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Agencies 'helped prevent tragedy'


Agencies may have helped prevent "a major tragedy" at the Odyssey Arena, Edwin Poots said.

Agencies may have helped prevent "a major tragedy" at the Odyssey Arena, Edwin Poots said.

Agencies may have helped prevent "a major tragedy" at the Odyssey Arena, Edwin Poots said.

A major tragedy was prevented by healthcare workers who treated intoxicated young people at a concert in Belfast, Stormont health minister Edwin Poots said.

More than 100 people were attended by medics, in and around the Odyssey Arena, where Dutch DJ Hardwell was playing to a crowd of 10,000. A total of 18 were taken to hospital, but none was in a serious condition.

A major incident was declared by the Northern Ireland Ambulance Service and in two of the city's hospitals, where extra staff were called in to help.

Mr Poots said: "I believe that the response to (the) incident on 6 February at the Odyssey Arena - by the Ambulance Service, the Belfast (Health) Trust, and the volunteers on the ground from SOS Bus and other agencies - may well have helped to prevent the incident becoming a major tragedy."

Around 300 young people were refused entry to the premises, one of Northern Ireland's major entertainment venues, because some were drunk and others too young to gain entry to the 16-and-over gig.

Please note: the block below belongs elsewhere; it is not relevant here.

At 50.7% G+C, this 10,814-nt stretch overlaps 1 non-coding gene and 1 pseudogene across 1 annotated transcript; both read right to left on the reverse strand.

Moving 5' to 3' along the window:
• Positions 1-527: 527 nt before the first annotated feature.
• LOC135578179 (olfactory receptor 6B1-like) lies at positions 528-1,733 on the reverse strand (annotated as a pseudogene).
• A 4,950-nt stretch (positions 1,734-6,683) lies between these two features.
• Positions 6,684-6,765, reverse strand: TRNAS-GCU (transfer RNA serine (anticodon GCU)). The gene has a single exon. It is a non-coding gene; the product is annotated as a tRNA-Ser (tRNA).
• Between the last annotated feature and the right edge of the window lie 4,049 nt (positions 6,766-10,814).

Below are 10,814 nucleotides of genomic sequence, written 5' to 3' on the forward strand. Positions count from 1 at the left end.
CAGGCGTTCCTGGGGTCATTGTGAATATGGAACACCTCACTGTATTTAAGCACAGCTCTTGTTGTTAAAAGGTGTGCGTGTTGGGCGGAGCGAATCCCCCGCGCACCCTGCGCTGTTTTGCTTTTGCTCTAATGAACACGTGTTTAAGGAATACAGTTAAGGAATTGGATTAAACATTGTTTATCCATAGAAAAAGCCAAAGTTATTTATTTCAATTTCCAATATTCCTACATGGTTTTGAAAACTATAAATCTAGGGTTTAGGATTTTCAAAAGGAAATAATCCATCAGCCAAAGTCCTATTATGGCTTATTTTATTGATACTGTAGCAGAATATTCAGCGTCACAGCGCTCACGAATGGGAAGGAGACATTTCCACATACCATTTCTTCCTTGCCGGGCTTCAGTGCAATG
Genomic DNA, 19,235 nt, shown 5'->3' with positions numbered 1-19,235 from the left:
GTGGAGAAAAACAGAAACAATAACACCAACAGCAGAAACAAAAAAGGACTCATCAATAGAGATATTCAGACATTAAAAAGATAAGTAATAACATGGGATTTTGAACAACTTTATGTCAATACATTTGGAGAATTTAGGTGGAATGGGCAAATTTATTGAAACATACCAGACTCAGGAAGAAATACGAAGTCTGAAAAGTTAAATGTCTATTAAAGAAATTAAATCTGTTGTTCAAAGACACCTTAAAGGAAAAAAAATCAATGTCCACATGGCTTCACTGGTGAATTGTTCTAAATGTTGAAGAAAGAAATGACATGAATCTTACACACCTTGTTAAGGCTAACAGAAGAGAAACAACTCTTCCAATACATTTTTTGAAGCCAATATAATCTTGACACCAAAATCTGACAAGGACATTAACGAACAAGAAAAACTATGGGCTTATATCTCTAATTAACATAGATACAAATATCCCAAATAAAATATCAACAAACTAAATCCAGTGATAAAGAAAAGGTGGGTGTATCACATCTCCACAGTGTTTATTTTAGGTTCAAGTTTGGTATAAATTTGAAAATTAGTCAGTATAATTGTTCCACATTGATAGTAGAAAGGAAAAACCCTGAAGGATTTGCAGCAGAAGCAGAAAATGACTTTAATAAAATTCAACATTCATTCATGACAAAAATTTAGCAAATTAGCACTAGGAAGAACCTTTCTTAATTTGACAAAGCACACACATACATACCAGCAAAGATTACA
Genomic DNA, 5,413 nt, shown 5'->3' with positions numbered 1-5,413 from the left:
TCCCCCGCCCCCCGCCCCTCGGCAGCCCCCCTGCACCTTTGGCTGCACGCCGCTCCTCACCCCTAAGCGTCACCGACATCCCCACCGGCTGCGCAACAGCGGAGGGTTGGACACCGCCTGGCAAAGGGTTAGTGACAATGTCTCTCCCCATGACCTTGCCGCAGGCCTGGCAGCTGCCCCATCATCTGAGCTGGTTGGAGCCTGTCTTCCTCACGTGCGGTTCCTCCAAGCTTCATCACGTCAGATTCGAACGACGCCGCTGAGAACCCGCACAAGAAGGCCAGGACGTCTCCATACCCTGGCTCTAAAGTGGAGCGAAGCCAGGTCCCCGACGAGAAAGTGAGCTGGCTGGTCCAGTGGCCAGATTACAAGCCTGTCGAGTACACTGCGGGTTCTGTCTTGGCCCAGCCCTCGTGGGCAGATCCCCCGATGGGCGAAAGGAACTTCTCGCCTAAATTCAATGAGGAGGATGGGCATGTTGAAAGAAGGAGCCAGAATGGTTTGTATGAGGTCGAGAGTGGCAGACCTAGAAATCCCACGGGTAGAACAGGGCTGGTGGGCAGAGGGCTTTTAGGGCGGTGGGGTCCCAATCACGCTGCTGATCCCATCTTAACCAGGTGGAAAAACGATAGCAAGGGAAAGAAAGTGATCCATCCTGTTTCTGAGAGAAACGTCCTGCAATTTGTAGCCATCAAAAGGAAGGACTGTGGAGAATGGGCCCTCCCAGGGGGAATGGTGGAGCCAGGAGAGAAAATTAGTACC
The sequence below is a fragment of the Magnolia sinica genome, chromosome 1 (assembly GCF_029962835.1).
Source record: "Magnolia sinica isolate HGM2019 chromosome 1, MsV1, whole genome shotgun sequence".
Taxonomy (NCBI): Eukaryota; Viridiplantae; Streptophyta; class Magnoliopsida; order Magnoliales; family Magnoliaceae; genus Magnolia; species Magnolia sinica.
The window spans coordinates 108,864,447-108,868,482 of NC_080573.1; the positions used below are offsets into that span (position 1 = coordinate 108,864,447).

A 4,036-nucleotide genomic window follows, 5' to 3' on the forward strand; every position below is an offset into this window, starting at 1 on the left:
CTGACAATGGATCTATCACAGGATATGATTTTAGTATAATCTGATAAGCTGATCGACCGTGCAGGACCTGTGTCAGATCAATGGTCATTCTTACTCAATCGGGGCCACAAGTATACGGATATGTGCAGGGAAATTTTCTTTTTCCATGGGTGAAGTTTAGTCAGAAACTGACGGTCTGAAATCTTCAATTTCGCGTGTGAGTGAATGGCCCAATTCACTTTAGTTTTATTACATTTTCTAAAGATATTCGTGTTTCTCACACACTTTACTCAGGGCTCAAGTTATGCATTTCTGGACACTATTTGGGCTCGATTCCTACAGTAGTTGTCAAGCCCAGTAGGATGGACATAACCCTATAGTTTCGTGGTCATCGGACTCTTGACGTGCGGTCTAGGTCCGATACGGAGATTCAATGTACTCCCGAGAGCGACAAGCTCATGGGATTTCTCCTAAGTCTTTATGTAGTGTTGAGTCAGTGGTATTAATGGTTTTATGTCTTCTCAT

Around 40 required care from medics, ambulance crews and charity volunteers who set up an ad hoc treatment area outside. Inside the Odyssey, 68 concert goers needed medical assistance.

Mr Poots said a lcohol was available at "pocket money prices" and added many young people turned up at the Odyssey pre-loaded with drink. Many treated were aged under 16.

The owner of the Odyssey is reviewing planning for the gig and Mr Poots has hosted a meeting of a range of public services. It included representatives from the Department of the Environment, the Department of Justice, the Department of Social Development, the Police Service of Northern Ireland, The Odyssey, Pubs of Ulster, the Northern Ireland Ambulance Service and the Public Health Agency.

Mr Poots added: "We now know the majority of those were suffering from the effects of consuming too much alcohol, though there may have been some drug misuse in a few of the cases."

He has commissioned research on the impact of the introduction of minimum pricing for alcohol which could make it more expensive for children to obtain; the work is expected to be completed within the next few months.

Almost half of young people aged 11-16 have taken an alcoholic drink, official statistics showed. Some received it from friends, others from parents.

The proportion of young people who reported getting drunk had fallen to 23% in 2010, compared to 33% in 2003.

Alcohol misuse costs Northern Ireland services up to £900 million every year, with £250 million of that spent by the NHS.

In 2012, provisional figures show that 270 people died directly as a result of alcohol misuse - an increase of 28 (or 11%) for the figures in 2011. Overall the number of deaths has increased by roughly 30% since 2001.